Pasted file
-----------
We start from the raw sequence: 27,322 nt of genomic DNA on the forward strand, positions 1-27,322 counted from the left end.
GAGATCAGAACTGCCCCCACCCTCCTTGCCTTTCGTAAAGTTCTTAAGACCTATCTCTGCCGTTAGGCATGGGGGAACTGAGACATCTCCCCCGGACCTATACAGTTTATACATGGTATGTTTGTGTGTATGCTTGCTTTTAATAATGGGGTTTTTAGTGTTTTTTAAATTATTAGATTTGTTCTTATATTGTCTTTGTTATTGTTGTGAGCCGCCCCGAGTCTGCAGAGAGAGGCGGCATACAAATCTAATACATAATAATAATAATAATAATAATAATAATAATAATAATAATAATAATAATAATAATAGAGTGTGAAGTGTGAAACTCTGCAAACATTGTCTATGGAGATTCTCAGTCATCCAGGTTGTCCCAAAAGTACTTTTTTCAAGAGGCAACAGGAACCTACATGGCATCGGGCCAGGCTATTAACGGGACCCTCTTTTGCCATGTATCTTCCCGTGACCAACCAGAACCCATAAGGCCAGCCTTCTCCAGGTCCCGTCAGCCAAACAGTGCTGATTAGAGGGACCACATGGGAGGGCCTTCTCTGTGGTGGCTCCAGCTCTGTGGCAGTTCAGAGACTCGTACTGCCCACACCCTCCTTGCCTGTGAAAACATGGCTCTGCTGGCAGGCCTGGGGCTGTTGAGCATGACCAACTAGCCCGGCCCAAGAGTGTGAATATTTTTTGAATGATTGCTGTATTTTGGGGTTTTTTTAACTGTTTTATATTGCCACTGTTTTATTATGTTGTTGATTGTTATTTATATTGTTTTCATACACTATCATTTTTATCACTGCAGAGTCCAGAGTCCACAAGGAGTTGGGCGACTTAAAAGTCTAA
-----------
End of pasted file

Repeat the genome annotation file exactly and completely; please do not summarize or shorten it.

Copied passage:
We start from the raw sequence: 27,322 nt of genomic DNA on the forward strand, positions 1-27,322 counted from the left end.
GAGATCAGAACTGCCCCCACCCTCCTTGCCTTTCGTAAAGTTCTTAAGACCTATCTCTGCCGTTAGGCATGGGGGAACTGAGACATCTCCCCCGGACCTATACAGTTTATACATGGTATGTTTGTGTGTATGCTTGCTTTTAATAATGGGGTTTTTAGTGTTTTTTAAATTATTAGATTTGTTCTTATATTGTCTTTGTTATTGTTGTGAGCCGCCCCGAGTCTGCAGAGAGAGGCGGCATACAAATCTAATACATAATAATAATAATAATAATAATAATAATAATAATAATAATAATAATAATAATAATAGAGTGTGAAGTGTGAAACTCTGCAAACATTGTCTATGGAGATTCTCAGTCATCCAGGTTGTCCCAAAAGTACTTTTTTCAAGAGGCAACAGGAACCTACATGGCATCGGGCCAGGCTATTAACGGGACCCTCTTTTGCCATGTATCTTCCCGTGACCAACCAGAACCCATAAGGCCAGCCTTCTCCAGGTCCCGTCAGCCAAACAGTGCTGATTAGAGGGACCACATGGGAGGGCCTTCTCTGTGGTGGCTCCAGCTCTGTGGCAGTTCAGAGACTCGTACTGCCCACACCCTCCTTGCCTGTGAAAACATGGCTCTGCTGGCAGGCCTGGGGCTGTTGAGCATGACCAACTAGCCCGGCCCAAGAGTGTGAATATTTTTTGAATGATTGCTGTATTTTGGGGTTTTTTTAACTGTTTTATATTGCCACTGTTTTATTATGTTGTTGATTGTTATTTATATTGTTTTCATACACTATCATTTTTATCACTGCAGAGTCCAGAGTCCACAAGGAGTTGGGCGACTTAAAAGTCTAA